POSTED: 12:10 p.m. HST, Jun 28, 2013
LAST UPDATED: 04:57 p.m. HST, Jun 28, 2013
A video showing U.S. Rep. Tammy Duckworth, an Iraq war veteran and who lost both her legs in combat, is going viral. The video shows Duckworth at a Congressional hearing, shaming an Internal Revenue Service contractor who claimed a questionable veterans disability benefit to help his business.
Duckworth, who attended the University of Hawaii and graduated from McKinley High School, mocked Strong Castle CEO, Braulio Castillo’s application for a disabled veteran's benefit, which gave Strong Castle a competitive advantage in bidding for government contracts.
Duckworth noted that Castillo sustained a foot injury not in combat but while playing football at a military prep school. Castillo went on to play college football at the University of San Diego, and more than 20 years later, applied for veterans disability payments.
“My feet hurt too,” Duckworth said sarcastically. “In fact, the balls of my feet hurt continuously. So I can understand and ... I’m so sorry that twisting your ankle in high school has now come to hurt you in such a painful way.”
Duckworth asked Castillo how severe his injury was rated by the VA. After Castillo said it was rated at 30 percent, Duckworth pointed to her own arm.
“My right arm was essentially blown off and reattached ... and I’m still in danger of losing my arm. I can’t feel my arm. My disability rating for that arm is 20 percent,” Duckworth said.
“I don’t set the ratings,” Castillo replied.
The video was posted by House Oversight and Government Reform Committee chairman Darryl Issa, R-Calif., after Wednesday’s hearing. The exchange was featured in a CBS News story, and started to go viral Thursday after it was posted on several websites.
The House committee is investigating government contracts secured by Strong Castle Inc., and whether a friendship between IRS official Gregory Roseman and Castillo, was a factor in the company’s ability to win such large contracts with the IRS. The computer services company has as much as $500 million in contracts with the tax agency.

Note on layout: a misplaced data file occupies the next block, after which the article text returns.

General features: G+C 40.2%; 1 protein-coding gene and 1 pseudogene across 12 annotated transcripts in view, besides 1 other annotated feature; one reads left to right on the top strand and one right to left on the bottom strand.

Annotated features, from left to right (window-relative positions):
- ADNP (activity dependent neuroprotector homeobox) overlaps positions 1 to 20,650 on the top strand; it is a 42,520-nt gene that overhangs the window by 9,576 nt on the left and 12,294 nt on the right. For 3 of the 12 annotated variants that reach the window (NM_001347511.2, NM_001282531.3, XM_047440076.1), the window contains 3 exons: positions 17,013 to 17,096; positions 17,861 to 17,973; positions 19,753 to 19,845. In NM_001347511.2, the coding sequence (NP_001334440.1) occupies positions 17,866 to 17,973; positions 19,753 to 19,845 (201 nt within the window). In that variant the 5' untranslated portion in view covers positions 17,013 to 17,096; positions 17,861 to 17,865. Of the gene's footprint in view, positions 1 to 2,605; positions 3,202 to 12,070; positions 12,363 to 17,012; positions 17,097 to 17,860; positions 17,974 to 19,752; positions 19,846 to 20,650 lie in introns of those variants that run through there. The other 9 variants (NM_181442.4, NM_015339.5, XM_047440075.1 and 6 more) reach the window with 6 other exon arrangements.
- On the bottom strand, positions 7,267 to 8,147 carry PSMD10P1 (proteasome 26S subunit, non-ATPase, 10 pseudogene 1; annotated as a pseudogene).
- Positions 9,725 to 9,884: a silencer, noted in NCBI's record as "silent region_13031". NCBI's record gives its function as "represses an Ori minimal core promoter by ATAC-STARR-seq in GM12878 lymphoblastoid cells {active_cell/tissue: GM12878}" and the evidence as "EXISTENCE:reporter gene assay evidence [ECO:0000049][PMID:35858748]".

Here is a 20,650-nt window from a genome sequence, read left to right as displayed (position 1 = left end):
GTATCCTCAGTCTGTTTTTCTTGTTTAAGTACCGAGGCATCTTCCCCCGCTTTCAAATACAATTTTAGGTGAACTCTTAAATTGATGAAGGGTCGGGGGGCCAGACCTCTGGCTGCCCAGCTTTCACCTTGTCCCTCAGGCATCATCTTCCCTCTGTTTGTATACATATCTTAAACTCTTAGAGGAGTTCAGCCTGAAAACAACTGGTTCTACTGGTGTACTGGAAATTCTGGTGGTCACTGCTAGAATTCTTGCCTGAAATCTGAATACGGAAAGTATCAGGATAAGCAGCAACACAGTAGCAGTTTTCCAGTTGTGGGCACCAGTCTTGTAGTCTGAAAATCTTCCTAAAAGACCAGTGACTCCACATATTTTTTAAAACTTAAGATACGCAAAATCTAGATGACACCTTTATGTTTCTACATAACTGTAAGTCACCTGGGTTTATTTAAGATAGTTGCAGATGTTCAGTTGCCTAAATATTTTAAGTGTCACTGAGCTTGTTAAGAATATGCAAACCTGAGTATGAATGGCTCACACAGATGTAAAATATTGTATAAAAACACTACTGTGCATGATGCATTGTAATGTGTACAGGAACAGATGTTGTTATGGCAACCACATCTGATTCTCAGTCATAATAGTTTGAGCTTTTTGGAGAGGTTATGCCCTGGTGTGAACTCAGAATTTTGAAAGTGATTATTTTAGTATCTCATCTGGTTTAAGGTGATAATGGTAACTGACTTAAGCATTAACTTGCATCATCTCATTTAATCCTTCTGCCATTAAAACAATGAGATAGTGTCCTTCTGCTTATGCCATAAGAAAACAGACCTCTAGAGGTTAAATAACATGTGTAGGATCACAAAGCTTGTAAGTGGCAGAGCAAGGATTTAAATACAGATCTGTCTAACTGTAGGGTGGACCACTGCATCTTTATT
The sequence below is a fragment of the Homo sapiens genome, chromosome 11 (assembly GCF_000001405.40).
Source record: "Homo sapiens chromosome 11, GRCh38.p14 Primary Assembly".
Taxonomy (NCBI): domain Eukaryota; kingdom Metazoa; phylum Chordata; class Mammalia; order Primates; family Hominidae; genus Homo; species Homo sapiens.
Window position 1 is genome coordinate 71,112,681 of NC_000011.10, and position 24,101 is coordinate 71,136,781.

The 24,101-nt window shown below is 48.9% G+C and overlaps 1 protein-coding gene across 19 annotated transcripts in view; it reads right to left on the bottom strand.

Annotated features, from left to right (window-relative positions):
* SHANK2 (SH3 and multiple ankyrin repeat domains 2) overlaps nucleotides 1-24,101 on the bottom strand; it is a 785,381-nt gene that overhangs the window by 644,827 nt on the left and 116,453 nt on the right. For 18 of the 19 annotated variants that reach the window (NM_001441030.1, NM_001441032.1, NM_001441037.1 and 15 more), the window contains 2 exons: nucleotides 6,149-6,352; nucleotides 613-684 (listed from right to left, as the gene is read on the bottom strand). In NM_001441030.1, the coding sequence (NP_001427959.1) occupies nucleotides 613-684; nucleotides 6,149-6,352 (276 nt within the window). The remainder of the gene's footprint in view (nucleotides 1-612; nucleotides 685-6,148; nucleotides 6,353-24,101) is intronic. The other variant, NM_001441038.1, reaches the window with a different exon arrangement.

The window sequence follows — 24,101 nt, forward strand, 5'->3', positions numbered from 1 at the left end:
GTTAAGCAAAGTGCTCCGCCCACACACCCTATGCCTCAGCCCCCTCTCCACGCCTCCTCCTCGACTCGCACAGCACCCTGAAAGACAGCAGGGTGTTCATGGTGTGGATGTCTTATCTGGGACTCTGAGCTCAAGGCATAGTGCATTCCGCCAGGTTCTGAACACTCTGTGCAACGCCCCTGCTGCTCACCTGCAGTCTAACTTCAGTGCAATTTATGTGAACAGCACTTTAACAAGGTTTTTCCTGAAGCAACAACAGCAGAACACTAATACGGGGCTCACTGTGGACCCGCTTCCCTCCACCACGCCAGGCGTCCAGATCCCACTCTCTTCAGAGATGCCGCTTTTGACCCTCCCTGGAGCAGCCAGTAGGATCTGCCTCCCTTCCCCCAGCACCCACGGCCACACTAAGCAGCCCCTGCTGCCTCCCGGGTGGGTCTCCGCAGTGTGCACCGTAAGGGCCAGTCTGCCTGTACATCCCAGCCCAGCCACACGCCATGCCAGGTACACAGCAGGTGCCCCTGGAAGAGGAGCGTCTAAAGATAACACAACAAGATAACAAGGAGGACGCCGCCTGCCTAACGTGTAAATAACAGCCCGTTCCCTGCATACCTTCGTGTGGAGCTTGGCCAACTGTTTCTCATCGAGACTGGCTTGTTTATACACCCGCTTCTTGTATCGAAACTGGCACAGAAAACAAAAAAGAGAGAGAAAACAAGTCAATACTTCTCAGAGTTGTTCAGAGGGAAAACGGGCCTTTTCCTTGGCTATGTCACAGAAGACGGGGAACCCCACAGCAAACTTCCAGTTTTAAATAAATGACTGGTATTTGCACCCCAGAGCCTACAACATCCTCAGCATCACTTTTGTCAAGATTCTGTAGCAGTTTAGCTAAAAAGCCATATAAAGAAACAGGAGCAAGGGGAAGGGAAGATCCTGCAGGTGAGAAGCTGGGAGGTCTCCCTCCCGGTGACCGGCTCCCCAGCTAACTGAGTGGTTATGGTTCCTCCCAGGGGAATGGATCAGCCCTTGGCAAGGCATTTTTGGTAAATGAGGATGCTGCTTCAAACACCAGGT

Roseman said he was advised by his lawyer to invoke his constitutional right against self-incrimination and refused to testify.
Beth Tucker, the agency’s deputy commissioner for operations support, told lawmakers that the IRS was working to sever its ties with Strong Castle and recently referred its contracts with the company to the Treasury’s inspector general for tax administration for further investigation.
Tucker said she also was troubled by other aspects of Strong Castle’s work with the IRS, including allegations that Castillo took advantage of programs in the Small Business Administration and the Department of Veterans Affairs to move to the front of the line for IRS contracts.
“Let me be clear, the information that we’ve seen about the personal relationship with Mr. Roseman and Mr. Castillo is inappropriate,” Tucker said. “Mr. Roseman should have recused himself immediately.”
Strong Castle, which was founded just two years ago, scooped up more than a dozen contracts with the IRS in 2012 for computer services potentially worth hundreds of millions of dollars.
Castillo testified Wednesday that his company’s dealings with the IRS were lawful and contributed “to the IRS’ mission.”
He said he didn’t know why Roseman invoked his 5th amendment right and that he wished Roseman had testified. Castillo acknowledged that he and Roseman were friends, had regularly exchanged text messages over about 10 years and attended a Washington Nationals baseball game together, but said nothing was untoward.
“We are a responsible small business,” Castillo said. “Strong Castle remains committed to providing results.”
He added, “We have competed fairly for every IRS contract we’ve received.”